But we don't take the gospel message of transformation seriously. We get baptized, confirmed, keep going to meetings and not much changes - certainly not a mighty change. And we quickly move on, thinking that is all there is to that. Then there will always be some guy in a suit waiting for you at that point to tell us that the really good stuff is just over the next ridge. You need a calling, and hit the mission trail, and/or get that next priesthood ordination, hey! where's your garments! Go get sealed in the temple, and have some kids, and pay that tithing, stay outta debt and get your endowments. Candy mountain is always just ahead, just over the next ridge and the mastery of just one more commandment may get us there. And so we do it because we want to please God.

The result? Look around. We have become a sad, inactive, powerless people with far fewer spirit strengthening stories to tell than our grandparents. We have supported the secret combinations against all our scriptural warnings, we voted for George W Bush, the confusion of war is upon us, the economy is certain to collapse and soon! Yet the whimpering cry continues, It's your fault! You didn't keep the commandments good enough. The Lord doesn't love you. You deserve what's happening. Just keep the commandments, just keep the commandments. Maybe it's time to revisit the actual gospel message and see what happens when it is taken seriously.

Jared Livesey said...

So, what are you selling us, Allisa? Eastern mysticism, navel-gazing, anything but keeping the commandments of God?

Jared Livesey said...

In "Your Bill Is Coming Due" I cite JST Luke 6 verbatim as the shortest version of the Savior's commandments.

At the end thereof, he says this.

46 And why call ye me Lord, Lord, and do not the things which I say?

47 Whosoever cometh to me, and heareth my sayings and doeth them, I will show you to whom he is like.

48 He is like a man who built a house, and digged deep, and laid the foundation on a rock, and when the flood arose, the stream beat vehemently upon that house, and could not shake it; for it was founded upon a rock.

49 But he who heareth and doeth not, is like a man that without a foundation built a house upon the earth; against which the stream did beat vehemently, and immediately it fell; and the ruin of that house was great.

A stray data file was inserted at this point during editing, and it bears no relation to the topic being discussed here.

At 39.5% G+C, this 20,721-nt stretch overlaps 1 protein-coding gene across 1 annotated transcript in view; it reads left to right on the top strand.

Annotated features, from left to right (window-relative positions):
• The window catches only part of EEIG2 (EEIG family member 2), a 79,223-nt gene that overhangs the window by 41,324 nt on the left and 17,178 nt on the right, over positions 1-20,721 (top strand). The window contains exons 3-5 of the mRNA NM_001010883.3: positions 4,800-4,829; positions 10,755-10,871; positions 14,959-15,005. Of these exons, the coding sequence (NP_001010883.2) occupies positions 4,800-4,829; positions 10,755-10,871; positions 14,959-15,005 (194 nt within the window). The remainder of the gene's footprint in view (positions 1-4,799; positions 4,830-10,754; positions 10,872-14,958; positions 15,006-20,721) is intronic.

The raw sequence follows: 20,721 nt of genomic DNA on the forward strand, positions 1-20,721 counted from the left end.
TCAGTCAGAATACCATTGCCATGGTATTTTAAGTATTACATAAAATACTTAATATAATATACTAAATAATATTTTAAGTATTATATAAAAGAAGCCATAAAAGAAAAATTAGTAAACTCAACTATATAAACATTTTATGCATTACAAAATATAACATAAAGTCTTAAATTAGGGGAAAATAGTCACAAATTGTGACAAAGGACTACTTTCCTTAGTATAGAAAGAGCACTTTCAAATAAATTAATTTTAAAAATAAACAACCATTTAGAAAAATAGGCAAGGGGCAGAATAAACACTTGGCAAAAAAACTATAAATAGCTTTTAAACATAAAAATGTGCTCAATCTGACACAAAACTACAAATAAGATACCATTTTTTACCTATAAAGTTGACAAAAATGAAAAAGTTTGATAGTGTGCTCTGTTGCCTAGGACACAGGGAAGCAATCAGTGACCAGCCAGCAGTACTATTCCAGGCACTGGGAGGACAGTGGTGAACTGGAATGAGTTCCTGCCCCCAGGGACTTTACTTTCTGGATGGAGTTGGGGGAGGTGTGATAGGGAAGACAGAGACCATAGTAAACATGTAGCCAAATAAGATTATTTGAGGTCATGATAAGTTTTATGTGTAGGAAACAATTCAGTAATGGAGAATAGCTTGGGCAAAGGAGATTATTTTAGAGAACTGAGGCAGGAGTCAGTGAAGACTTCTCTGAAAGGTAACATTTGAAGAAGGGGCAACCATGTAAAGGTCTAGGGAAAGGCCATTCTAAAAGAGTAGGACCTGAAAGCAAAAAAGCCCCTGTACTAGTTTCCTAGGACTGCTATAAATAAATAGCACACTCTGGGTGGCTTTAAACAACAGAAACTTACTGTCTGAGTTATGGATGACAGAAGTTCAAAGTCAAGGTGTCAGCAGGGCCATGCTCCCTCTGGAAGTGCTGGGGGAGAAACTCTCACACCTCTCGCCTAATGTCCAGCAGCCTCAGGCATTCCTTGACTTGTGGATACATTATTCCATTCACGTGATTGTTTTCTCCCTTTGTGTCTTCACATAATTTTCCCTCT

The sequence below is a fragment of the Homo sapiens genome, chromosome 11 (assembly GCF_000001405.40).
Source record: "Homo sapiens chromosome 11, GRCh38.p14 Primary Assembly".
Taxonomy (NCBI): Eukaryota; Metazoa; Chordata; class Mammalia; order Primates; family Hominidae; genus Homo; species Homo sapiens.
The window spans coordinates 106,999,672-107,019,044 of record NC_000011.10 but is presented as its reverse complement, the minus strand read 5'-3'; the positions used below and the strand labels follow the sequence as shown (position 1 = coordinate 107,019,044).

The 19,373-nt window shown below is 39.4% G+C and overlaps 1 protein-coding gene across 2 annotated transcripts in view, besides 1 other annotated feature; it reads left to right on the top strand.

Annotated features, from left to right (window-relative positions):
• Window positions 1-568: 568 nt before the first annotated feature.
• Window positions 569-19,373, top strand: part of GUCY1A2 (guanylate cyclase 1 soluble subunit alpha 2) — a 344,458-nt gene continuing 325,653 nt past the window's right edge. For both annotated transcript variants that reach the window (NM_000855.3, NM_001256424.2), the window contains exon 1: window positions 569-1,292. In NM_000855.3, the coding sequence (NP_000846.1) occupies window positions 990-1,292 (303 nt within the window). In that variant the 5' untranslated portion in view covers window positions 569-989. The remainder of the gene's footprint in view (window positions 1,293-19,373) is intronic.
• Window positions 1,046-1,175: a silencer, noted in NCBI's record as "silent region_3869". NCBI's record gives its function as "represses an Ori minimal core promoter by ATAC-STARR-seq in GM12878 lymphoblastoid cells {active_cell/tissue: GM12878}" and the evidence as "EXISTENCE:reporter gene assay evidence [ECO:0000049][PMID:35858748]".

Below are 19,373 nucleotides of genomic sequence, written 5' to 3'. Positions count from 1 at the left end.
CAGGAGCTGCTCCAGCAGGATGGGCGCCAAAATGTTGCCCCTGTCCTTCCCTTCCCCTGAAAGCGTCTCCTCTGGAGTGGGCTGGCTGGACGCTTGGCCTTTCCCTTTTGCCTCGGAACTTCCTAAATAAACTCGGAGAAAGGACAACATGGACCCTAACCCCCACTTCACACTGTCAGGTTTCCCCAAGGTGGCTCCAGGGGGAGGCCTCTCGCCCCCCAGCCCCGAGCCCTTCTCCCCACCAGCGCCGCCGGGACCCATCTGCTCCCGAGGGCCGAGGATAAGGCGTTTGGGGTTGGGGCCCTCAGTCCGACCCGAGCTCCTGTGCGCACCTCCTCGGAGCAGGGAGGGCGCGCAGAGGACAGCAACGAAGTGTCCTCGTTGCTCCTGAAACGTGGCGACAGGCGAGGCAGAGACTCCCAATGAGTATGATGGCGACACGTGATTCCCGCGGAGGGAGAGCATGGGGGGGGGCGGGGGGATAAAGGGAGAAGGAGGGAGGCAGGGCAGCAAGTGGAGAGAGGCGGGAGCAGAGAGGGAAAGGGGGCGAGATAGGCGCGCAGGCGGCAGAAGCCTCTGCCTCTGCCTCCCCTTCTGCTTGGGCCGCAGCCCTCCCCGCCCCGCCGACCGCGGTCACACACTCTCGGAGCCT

That is a very good question, Jesus - why do people call You "Lord" and leave undone the things you said to do?

I can only think of one reason. They value the things of this world more highly than they value your companionship.

Jared Livesey said...

It is interesting to me to see a verbatim citation of the Savior's teachings in JST Luke 6 being referred to as "Log's legalistic" list o' commandments.

I infer Allisa probably did not read what I wrote but is rather seeking through bluff and bluster to act as though I, of myself, came up with some list instead of merely citing the Savior's teachings in context.

If "the real Holy Ghost" is opposed to the scriptures, and, in particular, the teachings, sayings, and commandments of Jesus Christ, maybe it's not "the real Holy Ghost."

After all, "[N]othing is a greater injury to the children of men than to be under the influence of a false spirit when they think they have the Spirit of God," said Joseph.

And what does "the real Holy Ghost" do for us? Here's an example.

Our minds being now enlightened [upon being filled with the Holy Ghost], we began to have the scriptures laid open to our understandings, and the true meaning and intention of their more mysterious passages revealed unto us in a manner which we never could attain to previously, nor ever before had thought of. - Joseph Smith

However, there's not much mysterious in the Savior's commandments - except when we don't want to keep them. Then, of course, it's all mysterious.

Men are in the habit, when the truth is exhibited by the servants of God, of saying, All is mystery; they have spoken in parables, and, therefore, are not to be understood. - Joseph Smith

And there always seems to be a "spirit" which says "believe it not."

Since one does not get "the real Holy Ghost" without keeping the commandments, to claim therefore that "the real Holy Ghost" is required to understand the commandments is to shut men out of the presence of God eternally, since they lack that which they need to understand the commandments but which can only be gotten through keeping the commandments, which of course they can't do since they don't understand them. A real Catch-22.

Such an internal contradiction marks not "the real Holy Ghost," since, as it is written, the Spirit speaketh the truth and lieth not, but is instead evidence of something a bit less holy.

Unknown said...